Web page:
C. A. McCARTY
Newspaper unknown - 1911
Passed Away at Home of Mother in Lebanon, Nebraska
Was Well Known and Highly Respected by All. Cancer
of the Liver Cause of Untimely Death
Clarence Arthur McCarty died Tuesday (Aug.) of this week at the home
of his mother in Lebanon, Nebraska after a sickness which was not thought
serious until a few weeks ago. Since the fatal disease has been known those
who knew him best could see that he had been failing in general health since
his return from Colorado Springs about two years ago. When the sudden change
came he was advised by local physicians to go to a hospital or sanitarium.
This he attempted to do and was taken to Lebanon, Nebraska, by David Coulter
in his auto about two weeks ago from where he expected to go to Holdrege where
special treatment could be had in hopes of permanent relief. Here he was taken
suddenly worse and was unable to get farther. He was confined to his bed the
day he reached his mother's home, from which time he failed rapidly until the
end come. During the last week of his sickness he was fully cognizant of the
fact that the end was near and made arrangements, in detail, for the
closing up of his business matters and for his funeral service and burial.
Being a member of the M. E. church of this city his special request that Rev.
W. E. Scott preach the funeral service, and that the Methodist choir of this
city furnish the music for the service which marked the last tribute of
respect to his remains and that his true and trusted friends with whom he had
worked and associated while here serve as pall bearers; were followed out as
far as could be done. Complying with this wish three auto loads driven by
David Coulter, S. A. Fish and Mr. Carter of Cedar Bluffs, left Oberlin
Wednesday noon and reached Lebanon in time to attend and conduct the funeral
service at 2 p. m. Rev. Scott preached a splendid sermon appealing to the
living to have the life so plainly marked out in the Holy Writ, and which
would prepare them to meet the test on the great final day; the conditions of
which had been so nobly met by this departed brother.
The music was furnished by a quartet composed of
Misses Angie McMullen and Sylvia Vernon, Frank Smith and L. M. Parker, Miss
Bertha Steele, accompanist. Forest Redman, Jay Paddock, George McMullen, Frank
Smith, S. A. Fish and L. M. Parker acting as pall bearers.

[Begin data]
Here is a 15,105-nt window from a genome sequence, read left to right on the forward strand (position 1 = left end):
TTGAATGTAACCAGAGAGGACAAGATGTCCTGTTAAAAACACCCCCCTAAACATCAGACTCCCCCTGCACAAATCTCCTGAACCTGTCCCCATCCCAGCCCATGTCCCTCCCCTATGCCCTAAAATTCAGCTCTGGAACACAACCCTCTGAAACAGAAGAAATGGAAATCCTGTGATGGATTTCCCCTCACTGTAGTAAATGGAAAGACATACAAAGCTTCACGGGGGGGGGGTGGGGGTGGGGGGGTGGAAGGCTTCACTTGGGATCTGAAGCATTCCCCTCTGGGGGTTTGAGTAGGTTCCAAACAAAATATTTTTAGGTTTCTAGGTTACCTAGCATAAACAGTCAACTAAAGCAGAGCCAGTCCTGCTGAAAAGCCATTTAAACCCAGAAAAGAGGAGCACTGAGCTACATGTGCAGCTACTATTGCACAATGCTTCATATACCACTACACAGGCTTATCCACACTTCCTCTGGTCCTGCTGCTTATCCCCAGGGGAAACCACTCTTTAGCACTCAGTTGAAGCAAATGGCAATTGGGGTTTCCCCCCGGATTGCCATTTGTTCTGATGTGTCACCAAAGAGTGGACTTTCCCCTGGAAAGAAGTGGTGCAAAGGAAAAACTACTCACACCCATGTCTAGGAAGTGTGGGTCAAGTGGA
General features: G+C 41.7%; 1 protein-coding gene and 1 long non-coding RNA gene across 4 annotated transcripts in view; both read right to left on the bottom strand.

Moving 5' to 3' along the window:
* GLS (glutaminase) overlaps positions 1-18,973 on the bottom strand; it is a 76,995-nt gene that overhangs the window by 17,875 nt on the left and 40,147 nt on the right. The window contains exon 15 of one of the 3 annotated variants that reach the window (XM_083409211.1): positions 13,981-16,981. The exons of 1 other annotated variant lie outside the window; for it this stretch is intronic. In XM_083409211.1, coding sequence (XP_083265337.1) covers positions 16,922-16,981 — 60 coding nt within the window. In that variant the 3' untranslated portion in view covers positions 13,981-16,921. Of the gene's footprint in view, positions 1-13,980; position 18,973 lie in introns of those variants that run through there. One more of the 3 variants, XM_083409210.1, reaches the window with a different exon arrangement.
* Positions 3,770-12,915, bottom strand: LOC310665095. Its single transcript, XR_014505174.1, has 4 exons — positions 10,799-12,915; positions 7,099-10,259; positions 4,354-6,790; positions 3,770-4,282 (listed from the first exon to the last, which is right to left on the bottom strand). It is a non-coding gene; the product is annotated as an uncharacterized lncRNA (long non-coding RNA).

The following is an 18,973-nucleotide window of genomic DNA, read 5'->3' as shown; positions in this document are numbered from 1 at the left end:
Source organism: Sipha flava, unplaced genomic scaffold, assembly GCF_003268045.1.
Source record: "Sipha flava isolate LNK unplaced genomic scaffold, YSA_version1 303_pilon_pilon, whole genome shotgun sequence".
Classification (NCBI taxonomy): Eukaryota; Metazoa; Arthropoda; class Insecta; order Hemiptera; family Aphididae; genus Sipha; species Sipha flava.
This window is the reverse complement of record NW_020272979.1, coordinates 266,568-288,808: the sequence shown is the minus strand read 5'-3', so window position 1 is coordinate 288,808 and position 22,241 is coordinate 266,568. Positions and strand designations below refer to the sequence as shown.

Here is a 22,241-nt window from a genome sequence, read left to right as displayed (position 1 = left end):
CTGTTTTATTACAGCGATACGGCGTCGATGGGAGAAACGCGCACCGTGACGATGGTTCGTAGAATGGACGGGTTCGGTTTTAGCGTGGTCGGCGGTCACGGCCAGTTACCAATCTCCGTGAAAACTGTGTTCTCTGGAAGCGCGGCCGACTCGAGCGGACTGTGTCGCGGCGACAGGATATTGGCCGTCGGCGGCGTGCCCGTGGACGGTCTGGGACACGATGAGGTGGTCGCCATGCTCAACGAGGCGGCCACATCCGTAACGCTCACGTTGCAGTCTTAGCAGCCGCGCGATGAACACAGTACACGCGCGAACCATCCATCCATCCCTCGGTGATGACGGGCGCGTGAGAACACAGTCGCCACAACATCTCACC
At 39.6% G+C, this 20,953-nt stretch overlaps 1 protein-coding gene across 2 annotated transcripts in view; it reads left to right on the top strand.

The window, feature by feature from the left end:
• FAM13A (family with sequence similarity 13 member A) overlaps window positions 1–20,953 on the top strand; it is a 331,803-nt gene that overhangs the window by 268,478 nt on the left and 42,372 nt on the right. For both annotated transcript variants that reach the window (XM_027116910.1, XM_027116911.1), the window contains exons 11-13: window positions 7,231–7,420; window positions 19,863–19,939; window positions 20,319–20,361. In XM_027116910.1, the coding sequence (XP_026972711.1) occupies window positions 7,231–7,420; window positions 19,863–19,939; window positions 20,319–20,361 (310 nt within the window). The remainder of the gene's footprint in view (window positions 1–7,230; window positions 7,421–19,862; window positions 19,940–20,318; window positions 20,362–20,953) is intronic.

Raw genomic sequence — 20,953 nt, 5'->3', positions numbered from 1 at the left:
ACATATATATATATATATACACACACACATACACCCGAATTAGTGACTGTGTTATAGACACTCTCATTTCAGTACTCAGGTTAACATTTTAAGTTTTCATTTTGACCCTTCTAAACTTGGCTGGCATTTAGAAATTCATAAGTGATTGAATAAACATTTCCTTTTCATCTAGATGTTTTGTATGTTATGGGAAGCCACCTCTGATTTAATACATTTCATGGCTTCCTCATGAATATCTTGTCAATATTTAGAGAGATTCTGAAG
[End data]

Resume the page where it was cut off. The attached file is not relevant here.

The deceased was born in Jackson county, Iowa July
18th, 1878 and came with his parents to Decatur county Kansas in October 1879.
He grew to manhood in Decatur county and developed manhood and character, the
result of elevating environments and splendid parentage. On the 23rd day of
October 1898 he was married to Bessie Pearl Vernon and to them two children
were born. Fern aged 12 and Kenneth 1 year of age. They moved to Oberlin in
1905 where they have resided since. The same year he was converted and united
with the M. E. church of this city and clung to the faith until the
message "Well done thou good and faithful servant" was heard.
The esteem in which he was held by those who knew
him was best demonstrated by the many friends who crowded the M. E. church of
that city to show their appreciation of the departed for the splendid life he
A true and trusted friend; a kind and tender
father; a loving and affectionate husband has passed away. We are again
reminded of the uncertainty of life. The grave awaits us all, and every step
we take in life leads toward the rivers brink. Life, at best, is but a span
and the end, of all that is mortal, is near at hand. When sorrow comes and all
seems dark, what joy to look beyond the gloom and see a light where souls live
on and on through endless day. There is no death. What we call death is but an
epoch in our spiritual lives, to measure character, to separate the good and
bad, a natural and fitting climax to the mortal man. What consolation to the
bereaved wife and loved ones to know that Clarence was able to meet the test,
and that in a few more years they will meet again and know as they were known.